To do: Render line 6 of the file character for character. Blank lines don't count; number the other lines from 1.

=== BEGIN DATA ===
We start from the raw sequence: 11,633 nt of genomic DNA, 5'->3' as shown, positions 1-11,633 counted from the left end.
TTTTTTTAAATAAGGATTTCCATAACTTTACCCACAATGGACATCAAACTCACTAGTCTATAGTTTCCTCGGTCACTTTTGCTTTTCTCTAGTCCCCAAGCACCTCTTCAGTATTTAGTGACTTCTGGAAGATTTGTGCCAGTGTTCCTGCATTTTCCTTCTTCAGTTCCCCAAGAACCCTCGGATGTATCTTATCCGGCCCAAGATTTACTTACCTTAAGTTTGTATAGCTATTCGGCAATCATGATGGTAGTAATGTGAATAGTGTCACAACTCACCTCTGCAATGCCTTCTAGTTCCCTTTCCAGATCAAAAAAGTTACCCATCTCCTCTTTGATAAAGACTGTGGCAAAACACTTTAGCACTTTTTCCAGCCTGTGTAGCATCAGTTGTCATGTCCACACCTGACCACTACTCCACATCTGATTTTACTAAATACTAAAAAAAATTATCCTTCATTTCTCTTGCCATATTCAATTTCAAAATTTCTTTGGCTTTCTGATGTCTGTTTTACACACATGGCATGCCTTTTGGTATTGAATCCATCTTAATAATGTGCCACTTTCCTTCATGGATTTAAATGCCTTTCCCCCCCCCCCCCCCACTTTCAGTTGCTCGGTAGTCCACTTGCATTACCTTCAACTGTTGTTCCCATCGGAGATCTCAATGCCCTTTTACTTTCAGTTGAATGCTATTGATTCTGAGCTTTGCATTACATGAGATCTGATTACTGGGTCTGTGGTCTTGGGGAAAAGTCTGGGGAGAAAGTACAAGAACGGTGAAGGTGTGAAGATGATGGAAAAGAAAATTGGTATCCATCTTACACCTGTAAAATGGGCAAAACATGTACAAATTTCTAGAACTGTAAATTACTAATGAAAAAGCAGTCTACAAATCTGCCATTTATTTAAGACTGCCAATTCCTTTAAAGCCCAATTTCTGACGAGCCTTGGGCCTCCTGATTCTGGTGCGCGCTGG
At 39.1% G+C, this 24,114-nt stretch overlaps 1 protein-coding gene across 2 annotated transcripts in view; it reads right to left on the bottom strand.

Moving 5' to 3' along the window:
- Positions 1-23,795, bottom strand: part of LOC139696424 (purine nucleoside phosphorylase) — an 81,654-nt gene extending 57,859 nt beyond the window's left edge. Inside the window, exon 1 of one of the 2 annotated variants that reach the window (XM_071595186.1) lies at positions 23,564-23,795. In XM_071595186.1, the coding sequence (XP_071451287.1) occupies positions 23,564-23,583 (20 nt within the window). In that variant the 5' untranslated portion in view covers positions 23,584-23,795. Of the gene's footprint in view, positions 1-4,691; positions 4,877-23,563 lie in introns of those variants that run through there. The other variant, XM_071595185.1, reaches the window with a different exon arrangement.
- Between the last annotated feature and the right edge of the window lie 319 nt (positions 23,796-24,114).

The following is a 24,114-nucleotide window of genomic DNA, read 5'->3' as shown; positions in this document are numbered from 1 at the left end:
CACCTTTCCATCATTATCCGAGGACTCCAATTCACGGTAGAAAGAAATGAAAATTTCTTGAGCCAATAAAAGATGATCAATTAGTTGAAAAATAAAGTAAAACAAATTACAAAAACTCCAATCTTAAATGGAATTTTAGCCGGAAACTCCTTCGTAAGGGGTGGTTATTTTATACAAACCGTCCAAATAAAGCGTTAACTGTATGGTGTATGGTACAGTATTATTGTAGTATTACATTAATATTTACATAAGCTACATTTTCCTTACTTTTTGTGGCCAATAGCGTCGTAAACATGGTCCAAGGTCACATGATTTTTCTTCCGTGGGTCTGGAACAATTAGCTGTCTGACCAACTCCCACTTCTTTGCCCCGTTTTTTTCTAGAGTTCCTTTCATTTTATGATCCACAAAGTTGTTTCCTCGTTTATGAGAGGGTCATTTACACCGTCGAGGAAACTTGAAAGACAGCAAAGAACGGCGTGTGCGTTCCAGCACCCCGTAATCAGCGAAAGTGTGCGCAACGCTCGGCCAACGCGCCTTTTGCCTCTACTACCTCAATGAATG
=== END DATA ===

- Between the last annotated feature and the right edge of the window lie 319 nt (positions 23,796-24,114).